* Judge to decide on how to manage claims
* Scandal casts shadow over News Corp pay-TV deal
* Judge says first test cases could be heard end of 2011
By Georgina Prodhan
LONDON (Reuters) - A public apology from Rupert Murdoch's UK newspaper arm, designed to contain an escalating phone-hacking scandal, looked to have failed after a judge said civil cases against the firm could run into next year at least.
At a case-management conference called to decide how best to manage a potential flood of lawsuits, the presiding judge on Friday proposed testing four lead cases, including that of actress Sienna Miller, and said they could be ready around the end of the year.
So far, 24 public figures who believe their voicemail messages were intercepted by journalists at the popular News of the World tabloid are suing News International, the UK newspaper arm of News Corp.
Many more are expected to come forward after News International apologized to eight victims last week and said it would set up a compensation scheme.
Last week News Corp deputy chief operating officer James Murdoch, the son of the company patriarch, said the company had managed to "put this problem into a box" but Judge Geoffrey Vos made clear that was not the case.
"The show ain't over. That's pretty obvious," Vos told a packed London courtroom.
An investigation into newsgathering practices at the News of the World has so far touched celebrities and politicians up to British Prime Minister David Cameron and repeatedly made headline news in rival publications.
It has clouded a planned deal by parent company News Corp
for a $14 billion buyout of British pay-TV group BSkyB, with critics saying the government should put it on hold until the hacking investigation is over.
Vos proposed trying as test cases those brought by Miller, sports agent Skylet Andrew, ex-sports pundit Andy Gray and interior designer Kelly Hoppen because they encompassed a wide range of issues and were closest to being ready for trial.
"It's hard to imagine there would be generic questions that would not be raised by those cases," Vos said. He said they could be ready for trial by the end of the year or early next.
Police are also carrying out a criminal investigation. They have arrested three senior News of the World journalists so far this year, including one on Thursday.
Lawyers acting for the hacking victims and for News International said they were broadly supportive of test cases.
News International's News of the World sells almost 3 million copies every Sunday -- more than any of its rivals -- fueled by front-page tales of celebrity scandal.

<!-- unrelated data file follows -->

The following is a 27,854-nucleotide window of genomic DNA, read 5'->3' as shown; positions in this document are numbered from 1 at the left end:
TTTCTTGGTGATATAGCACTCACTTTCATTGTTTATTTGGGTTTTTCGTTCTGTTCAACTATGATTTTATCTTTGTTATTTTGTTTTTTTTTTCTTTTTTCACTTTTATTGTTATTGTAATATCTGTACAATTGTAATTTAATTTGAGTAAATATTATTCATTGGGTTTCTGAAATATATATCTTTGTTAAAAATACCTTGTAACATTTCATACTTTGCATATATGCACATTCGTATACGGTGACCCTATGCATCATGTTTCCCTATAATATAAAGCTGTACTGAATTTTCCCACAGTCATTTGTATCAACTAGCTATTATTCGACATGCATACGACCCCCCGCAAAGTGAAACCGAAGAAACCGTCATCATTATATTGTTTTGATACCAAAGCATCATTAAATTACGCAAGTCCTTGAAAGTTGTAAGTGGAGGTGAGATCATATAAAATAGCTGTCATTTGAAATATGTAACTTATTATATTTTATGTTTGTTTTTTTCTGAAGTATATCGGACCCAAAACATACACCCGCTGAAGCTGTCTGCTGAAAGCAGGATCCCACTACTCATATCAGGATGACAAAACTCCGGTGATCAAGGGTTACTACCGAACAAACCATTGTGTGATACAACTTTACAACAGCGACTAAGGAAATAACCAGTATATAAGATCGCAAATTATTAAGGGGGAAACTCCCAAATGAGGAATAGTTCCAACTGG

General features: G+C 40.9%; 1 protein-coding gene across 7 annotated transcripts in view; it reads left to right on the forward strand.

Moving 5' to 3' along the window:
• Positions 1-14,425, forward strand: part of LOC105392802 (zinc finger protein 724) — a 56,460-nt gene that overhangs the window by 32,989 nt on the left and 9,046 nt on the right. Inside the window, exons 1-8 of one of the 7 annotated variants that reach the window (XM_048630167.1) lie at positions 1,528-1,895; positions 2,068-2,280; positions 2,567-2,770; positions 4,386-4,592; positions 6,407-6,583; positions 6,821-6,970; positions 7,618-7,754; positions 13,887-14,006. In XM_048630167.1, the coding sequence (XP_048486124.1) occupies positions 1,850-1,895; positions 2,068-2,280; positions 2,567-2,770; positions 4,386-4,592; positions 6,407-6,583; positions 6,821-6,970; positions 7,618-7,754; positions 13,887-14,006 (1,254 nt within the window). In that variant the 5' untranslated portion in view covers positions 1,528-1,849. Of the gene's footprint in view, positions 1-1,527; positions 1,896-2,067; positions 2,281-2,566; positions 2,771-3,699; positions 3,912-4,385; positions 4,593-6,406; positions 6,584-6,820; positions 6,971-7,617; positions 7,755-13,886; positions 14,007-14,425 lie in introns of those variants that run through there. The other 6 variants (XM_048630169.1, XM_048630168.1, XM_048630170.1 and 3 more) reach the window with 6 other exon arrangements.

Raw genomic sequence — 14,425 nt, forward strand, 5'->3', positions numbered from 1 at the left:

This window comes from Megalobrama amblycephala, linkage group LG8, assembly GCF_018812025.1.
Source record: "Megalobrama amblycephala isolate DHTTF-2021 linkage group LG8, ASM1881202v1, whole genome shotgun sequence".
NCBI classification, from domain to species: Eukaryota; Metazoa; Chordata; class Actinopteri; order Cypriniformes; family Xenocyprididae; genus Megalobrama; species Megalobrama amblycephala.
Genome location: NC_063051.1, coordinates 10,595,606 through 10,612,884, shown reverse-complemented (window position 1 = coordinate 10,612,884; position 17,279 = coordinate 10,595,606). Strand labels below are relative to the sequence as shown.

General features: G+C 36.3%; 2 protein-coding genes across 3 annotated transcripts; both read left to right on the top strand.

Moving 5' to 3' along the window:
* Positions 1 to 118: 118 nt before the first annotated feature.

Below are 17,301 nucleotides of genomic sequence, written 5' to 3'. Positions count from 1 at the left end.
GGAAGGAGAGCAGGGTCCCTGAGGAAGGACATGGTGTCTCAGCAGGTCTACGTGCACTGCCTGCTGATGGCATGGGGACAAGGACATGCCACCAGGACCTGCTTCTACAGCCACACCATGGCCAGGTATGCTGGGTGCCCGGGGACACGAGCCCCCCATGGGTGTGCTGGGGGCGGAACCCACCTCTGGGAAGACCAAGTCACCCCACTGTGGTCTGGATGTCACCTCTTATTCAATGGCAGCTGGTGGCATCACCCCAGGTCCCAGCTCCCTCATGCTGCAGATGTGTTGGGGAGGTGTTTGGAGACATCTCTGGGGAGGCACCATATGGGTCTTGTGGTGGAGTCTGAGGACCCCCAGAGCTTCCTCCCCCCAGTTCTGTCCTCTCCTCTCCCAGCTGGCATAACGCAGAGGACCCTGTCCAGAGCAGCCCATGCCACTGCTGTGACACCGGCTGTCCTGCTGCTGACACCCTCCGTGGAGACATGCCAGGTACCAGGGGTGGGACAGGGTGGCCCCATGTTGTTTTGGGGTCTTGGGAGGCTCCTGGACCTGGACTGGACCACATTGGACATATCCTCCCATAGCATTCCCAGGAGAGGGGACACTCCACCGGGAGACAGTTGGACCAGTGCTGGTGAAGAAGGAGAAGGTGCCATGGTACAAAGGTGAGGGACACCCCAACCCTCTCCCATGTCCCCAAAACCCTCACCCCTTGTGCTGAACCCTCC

But a week ago the company admitted that some of those stories may have come from hacking private phone messages and it accepted liability for the first time. News International apologized to eight people including Miller and British politician Tessa Jowell who are suing the company.
A senior media lawyer who asked not to be named told Reuters the case would continue to play out in the press as both the criminal investigation and civil cases run on.
"News International are hoping to neutralize this by settling with people," he said. "But as long as there are sufficient claimants who haven't been bought off, then it will continue and litigation is a slow process.
"This is personal and about the principle and so those claimants may well decide to push on," he said, adding that they would have to weigh up the risk of incurring costs.
For years, News International maintained that phone hacking at the tabloid was limited to a few rogue individuals, a stance seen as a bid to protect the reputations of those at the top.
Its royal editor and a private investigator were jailed in 2007 for hacking into voicemail messages of aides to Britain's royal family. Editor Andy Coulson resigned, saying he took ultimate responsibility but had not known about the practice.
Coulson later became the prime minister's spokesman, but resigned from that position in January as a new police investigation gathered steam.
Law firm Mishcon de Reya, which is acting for several of the claimants, says it has received an unprecedented number of enquiries since News International published its statement, and estimates there could be more than 6,000 potential claimants.
The case has also clouded the BSkyB deal, which critics fear would increase News Corp's influence over British media by adding 24-hour TV news channel Sky News to a stable that includes the Times of London and third-party radio news.
News Corp has undertaken to spin off Sky News if the deal, which would be its biggest ever, goes ahead.
The government is expected to approve the deal in the coming weeks. It has said this should be decided on grounds of media plurality and not be linked to the phone-hacking scandal.
(Writing by Georgina Prodhan and Kate Holton; Editing by Chris Wickham and Mark Heinrich)